Brian Courtney Wilson
The modern Gospel messenger is an evolved one. He is informed and sophisticated in thought, continually negotiating between humanity’s immanence and the behest of eternity. He realizes the recognition of either does not negate the other. Instead, doing so helps to form the depth and complexity of the message needed to reach and aid the masses. Brian Courtney Wilson is a chief example of the former, and his latest musical offering, Still, is a sound embodiment of the latter.
Chicago-area native and Missouri City, TX resident, Wilson is a multiple Stellar Award-winner, a GMA Dove Award-winner, ASCAP Rhythm & Soul Award winner. Wilson has received nominations for several Grammy® Awards, an NAACP Image Award, and a Billboard Music Award. Since his debut release (2009’s Just Love), Wilson has delivered some of the most beloved songs of the past decade and has established himself as one of our time’s premier male inspirational voices. His signature and impassioned vocals are an homage to the myriad of his musical influences, which include Donny Hathaway, Stevie Wonder, Marvin L. Winans, and Fred Hammond, to name a few. A graduate of the University of Illinois, and a former corporate pharmaceutical representative, Wilson is a critical thinker whose approach and presentation of Gospel ministry is equal parts anointed and erudite.
Still, Wilson’s fifth studio album is perfectly suited for release amidst some of the most uncertain and questionable modern times. Acknowledging anxiety, frustration, and fear, inevitably compounded by current events, yet doing so through a lens of hope, Still artfully navigates the spaces between fact and faith.
The most apparent demonstration of this is Wilson’s masterfully reimagined interpretations of two well-known songs, which seemingly serve as thematic bookends of sorts. There is “Inner City Blues (Make Me Wanna Holler),” where his angst-tinged tenor interprets lyrics sung originally and co-written by another inspiration, and prolific emissary of his day, Marvin Gaye. Hauntingly, the lyrics – rife with societal ills, political discord, and economic disparity – hold just as much poignance and relevance as they did at the time of the song’s original bow, nearly 50 years ago. However, Wilson’s artistic pendulum swings from a position of cultural awareness and responsibility to a posture of prophecy and hope, in the form of The Winans’ crossover classic, “Ain’t No Need To Worry.” Wilson’s cover pairs him with the dynamic and vocally agile Maranda Curtis. The result is a soothing and sage reminder of the eternal hope we have in Christ.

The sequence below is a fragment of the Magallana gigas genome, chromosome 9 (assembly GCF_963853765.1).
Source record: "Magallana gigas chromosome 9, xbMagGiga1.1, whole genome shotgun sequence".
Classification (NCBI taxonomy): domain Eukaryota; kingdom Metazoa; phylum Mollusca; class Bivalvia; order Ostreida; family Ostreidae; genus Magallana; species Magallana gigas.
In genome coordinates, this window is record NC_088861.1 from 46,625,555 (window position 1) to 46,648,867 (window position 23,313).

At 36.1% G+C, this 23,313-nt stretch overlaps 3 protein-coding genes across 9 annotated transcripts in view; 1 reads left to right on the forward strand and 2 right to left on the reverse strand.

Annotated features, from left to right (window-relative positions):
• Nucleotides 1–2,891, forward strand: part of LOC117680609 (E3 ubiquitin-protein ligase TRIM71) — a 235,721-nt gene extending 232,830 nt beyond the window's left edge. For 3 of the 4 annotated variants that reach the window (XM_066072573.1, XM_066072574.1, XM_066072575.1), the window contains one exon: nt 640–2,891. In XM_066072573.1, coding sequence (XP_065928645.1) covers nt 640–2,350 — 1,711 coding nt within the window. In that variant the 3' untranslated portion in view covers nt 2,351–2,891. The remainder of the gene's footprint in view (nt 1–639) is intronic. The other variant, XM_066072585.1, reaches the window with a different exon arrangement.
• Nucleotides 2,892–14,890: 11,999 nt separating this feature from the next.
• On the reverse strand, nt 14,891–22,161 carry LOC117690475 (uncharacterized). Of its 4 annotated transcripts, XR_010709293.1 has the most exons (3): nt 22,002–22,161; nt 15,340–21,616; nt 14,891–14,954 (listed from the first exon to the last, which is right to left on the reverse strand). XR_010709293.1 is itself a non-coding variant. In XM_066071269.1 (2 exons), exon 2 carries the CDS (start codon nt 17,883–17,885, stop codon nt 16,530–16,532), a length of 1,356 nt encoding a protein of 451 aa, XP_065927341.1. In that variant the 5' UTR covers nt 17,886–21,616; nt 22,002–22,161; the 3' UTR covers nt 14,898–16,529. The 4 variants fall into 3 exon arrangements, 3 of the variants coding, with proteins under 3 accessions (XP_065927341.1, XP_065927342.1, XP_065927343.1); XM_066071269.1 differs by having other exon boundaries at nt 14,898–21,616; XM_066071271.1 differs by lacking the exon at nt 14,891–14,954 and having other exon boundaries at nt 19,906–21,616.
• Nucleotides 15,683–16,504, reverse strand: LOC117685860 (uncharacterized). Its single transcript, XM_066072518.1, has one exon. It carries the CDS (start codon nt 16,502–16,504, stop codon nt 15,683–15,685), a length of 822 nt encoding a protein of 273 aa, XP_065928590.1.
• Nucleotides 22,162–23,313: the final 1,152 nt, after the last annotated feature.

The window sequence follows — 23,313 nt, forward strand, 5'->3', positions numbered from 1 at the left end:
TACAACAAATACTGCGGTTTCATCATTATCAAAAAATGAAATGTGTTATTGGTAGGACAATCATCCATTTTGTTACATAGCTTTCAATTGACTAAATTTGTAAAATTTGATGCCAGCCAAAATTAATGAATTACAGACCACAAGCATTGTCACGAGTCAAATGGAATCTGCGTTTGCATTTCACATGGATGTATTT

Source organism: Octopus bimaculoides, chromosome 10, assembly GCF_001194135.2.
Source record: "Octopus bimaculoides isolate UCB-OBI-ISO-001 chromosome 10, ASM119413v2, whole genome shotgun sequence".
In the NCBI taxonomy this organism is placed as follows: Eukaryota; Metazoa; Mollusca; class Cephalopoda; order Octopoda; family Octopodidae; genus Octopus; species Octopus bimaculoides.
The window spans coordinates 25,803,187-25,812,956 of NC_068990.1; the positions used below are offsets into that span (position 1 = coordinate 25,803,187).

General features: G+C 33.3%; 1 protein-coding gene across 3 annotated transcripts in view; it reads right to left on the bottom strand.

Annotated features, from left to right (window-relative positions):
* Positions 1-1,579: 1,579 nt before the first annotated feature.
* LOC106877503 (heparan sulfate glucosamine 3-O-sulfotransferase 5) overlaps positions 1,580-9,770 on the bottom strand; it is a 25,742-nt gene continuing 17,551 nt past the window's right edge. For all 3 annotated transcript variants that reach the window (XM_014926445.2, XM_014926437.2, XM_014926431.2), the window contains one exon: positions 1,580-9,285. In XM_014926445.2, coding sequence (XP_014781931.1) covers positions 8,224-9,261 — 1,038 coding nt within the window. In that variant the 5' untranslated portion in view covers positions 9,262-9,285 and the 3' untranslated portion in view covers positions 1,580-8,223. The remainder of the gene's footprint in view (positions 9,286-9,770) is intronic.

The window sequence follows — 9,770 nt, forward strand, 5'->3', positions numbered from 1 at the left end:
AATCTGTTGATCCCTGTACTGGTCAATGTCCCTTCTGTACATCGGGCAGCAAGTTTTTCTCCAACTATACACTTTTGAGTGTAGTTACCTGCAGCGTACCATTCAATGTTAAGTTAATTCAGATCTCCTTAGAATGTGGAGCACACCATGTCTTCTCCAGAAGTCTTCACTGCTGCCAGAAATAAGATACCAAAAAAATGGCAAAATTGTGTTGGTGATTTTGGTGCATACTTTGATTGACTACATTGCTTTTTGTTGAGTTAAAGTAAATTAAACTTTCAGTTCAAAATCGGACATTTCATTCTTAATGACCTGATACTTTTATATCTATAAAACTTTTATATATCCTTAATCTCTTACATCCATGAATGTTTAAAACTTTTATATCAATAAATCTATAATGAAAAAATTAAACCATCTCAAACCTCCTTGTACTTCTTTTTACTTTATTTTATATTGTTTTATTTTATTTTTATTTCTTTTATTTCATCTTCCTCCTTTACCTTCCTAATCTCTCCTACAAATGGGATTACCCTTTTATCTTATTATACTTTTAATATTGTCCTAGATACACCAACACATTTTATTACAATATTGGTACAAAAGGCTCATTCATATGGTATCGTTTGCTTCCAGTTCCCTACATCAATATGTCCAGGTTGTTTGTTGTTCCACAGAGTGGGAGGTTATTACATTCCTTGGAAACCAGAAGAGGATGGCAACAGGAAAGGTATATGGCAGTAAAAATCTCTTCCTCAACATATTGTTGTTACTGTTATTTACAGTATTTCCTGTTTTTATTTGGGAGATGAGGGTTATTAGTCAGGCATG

While the two most familiar songs lean towards what seems to be opposing ends of the faith spectrum, perhaps equally as notable about Still is its attention to the varying degrees between the two. The balance between the songs speaks to the core of people vacillating between what we see, what we feel, and what we believe.
“Waiting” was co-written by Grammy®-nominated, Soul/R & B recording artist and fellow United Tenors alumnus, Eric Roberson. It encourages the listener to recognize answered prayers. And even when they look, or feel, differently than imagined, not to overlook them while in pursuit of those not yet manifested.
“Forever,” and “Sure As,” also co-written by Wilson, address God’s unwavering and never-ending sovereignty, and commission the listener to assume a similarly perennial stance of praise and worship towards Him.
Wilson solely penned the title track, “Still,” and “Merciful And Mighty.” “Still,” plays like an earnest prayer, and a commitment to be resolute in the midst of your circumstances. Contrary to popular opinion, Wilson clarifies that stillness does not translate to apathy. He offers, “Being ‘still’ doesn’t mean you don’t do anything. To be ‘still’ is the act of tempering any anxiety long enough to do what it is that you are called to do, fulfilling the assignment(s) on your life, doing your work… and with just as much confidence and resolve, trusting God to handle what you can’t.”
“Merciful And Mighty” further expounds upon existential complexities and nuances, this time in reverence of two of God’s divine attributes. In it, Wilson seems to refute the notion that to extend grace or mercy is a sign of passivity or weakness. Instead, he establishes a correlation between mercy and might. He says, “I wanted to communicate that, the reason God is who we acknowledge as God, is because He paid a great price to do it on Calvary…and that price was mercy towards us. He is powerful enough to show grace.”
In a first-time collaboration, Wilson joins forces with Grammy®-nominated Christian songwriter, Jeff Pardo (Jesus Culture, Tauren Wells, Francesca Battistelli), on “Fear Is Not Welcome.” Pardo penned the song after a conversation during which Wilson shared his heart and conveyed what he wanted to say to God’s people at this time. The result is an anthem of admonition – renouncing fear and each of its derivatives – and instead, extolling joy, peace, and protection.
Wholly, Still is purposeful and timely. It expands our view of Wilson’s heart and demonstrates his desire to uplift and uphold his fellow man. It continues to solidify Wilson, simultaneously, as a voice of the people, and for the people.